CD and DVD player

The media center PC must function as a standard CD player and DVD player, capable of playing CD-DA audio discs and DVD-Video discs. Ideally, the media center PC should also be capable of ripping the content of CD and DVD discs to its hard drive.


Media library and audio/video server

The media center PC should provide a media library management function, allowing us to store, organize, and play back video and audio data, including the MP3, OGG, FLAC, and WAV audio file formats, as well as digital camera images in JPEG and RAW formats and DV camcorder video. The media center PC should also function as a multimedia server for other systems throughout the house, by allowing those other systems to access stored audio/video via a network share.


Gaming console replacement

The media center PC should function as a gaming PC, within the limitations of using a standard television for display. We're only casual gamers, so even an entry-level 3D graphics card suffices for our needs. Dedicated gamers can install the latest fire-breathing gaming video card instead.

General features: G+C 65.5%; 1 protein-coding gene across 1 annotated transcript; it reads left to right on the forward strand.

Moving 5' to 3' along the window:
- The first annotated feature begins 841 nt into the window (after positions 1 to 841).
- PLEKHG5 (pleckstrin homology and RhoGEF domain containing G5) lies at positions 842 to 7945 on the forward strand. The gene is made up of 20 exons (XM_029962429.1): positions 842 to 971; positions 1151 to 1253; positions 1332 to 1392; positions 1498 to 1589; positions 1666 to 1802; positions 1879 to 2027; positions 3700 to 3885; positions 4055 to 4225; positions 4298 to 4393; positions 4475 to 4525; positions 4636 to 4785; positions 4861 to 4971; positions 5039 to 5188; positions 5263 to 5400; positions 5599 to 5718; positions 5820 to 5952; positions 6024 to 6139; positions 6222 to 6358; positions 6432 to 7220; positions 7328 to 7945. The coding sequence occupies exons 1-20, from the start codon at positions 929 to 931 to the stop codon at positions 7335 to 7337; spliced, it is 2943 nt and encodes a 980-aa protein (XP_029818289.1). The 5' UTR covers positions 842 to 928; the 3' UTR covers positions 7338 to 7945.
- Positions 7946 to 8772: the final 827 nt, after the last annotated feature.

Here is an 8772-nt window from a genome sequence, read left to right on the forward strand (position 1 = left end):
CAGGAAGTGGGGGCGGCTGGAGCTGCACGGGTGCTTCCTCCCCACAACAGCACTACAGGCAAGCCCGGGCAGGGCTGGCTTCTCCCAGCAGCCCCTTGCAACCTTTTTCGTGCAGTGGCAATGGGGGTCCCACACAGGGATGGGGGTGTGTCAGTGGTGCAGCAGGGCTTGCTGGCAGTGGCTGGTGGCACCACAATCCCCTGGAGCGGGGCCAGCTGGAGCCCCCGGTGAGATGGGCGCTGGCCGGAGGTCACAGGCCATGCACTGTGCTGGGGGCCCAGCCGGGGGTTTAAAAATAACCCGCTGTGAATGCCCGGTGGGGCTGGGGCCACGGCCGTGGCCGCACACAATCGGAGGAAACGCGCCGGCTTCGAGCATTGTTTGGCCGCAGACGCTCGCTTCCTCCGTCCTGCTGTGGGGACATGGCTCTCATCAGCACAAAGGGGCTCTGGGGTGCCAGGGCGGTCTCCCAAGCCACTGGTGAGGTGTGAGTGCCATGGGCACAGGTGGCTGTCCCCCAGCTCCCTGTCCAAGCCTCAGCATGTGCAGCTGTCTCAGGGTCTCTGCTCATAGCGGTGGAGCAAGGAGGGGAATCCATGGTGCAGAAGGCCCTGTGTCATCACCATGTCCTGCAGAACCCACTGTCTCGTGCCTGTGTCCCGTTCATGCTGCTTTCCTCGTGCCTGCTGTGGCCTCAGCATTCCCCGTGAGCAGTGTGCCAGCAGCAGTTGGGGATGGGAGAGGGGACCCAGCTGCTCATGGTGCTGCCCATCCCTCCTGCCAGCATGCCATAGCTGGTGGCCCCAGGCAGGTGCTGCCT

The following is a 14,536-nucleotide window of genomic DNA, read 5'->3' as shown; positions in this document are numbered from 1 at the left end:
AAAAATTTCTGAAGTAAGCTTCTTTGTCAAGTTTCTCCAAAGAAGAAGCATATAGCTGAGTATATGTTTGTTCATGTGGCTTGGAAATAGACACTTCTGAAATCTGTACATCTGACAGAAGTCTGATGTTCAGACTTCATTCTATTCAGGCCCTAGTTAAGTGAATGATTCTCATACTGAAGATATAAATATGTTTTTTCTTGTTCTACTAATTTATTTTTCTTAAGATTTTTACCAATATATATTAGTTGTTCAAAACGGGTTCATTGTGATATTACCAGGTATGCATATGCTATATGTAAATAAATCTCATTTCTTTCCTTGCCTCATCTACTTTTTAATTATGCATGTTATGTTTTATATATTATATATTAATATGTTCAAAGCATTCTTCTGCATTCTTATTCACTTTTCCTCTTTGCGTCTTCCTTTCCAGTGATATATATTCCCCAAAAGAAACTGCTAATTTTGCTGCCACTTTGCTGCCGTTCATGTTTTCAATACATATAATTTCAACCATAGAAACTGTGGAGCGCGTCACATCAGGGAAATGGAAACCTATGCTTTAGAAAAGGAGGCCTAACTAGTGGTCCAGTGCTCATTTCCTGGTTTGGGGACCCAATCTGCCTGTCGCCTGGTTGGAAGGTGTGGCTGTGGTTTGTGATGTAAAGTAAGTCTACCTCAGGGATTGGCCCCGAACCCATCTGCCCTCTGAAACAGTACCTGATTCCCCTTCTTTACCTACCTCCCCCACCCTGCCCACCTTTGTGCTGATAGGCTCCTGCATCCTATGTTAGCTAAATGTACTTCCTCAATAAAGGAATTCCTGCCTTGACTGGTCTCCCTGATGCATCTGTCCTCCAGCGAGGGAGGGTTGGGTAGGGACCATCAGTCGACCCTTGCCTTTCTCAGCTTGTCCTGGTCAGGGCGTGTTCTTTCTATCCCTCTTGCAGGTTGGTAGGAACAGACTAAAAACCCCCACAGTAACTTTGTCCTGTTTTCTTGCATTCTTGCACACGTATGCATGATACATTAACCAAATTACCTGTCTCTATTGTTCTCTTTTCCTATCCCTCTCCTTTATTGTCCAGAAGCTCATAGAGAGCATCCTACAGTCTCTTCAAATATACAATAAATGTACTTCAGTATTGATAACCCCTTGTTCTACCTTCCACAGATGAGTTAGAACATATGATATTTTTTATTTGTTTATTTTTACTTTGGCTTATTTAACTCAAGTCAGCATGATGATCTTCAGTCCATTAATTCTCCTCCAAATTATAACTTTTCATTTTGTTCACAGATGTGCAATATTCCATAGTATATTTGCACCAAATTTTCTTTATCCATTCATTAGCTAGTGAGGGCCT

Casual PC replacement

The media center PC should be usable for casual PC functions such as checking email or browsing the Web, again within the limitations of using a television as a display device. Don't overestimate the abilities of a standard-definition TV. Our 27" CRT standard-definition TV supports 640 x 480 resolution at best, which makes it marginally usable for web browsing and email. When we replace that old 27" Panasonic, we'll choose a 32" or 35" LCD model that supports at least 720p, if not 1080p. Such a display has sufficient resolution to use for any PC function, including gaming.


Extensibility

As we thought about the functions a media center PC could provide, we realized that it could support other unrelated functions in the future. For example, we may eventually use the media center PC to control a home weather station or provide automated attendant and voice mail functions for our home telephone system. Because the media center PC is a standard PC, making provision for these possible future functions is a simple matter of making sure that the media center PC has plenty of processor, memory, hard drive capacity, USB ports, and so on.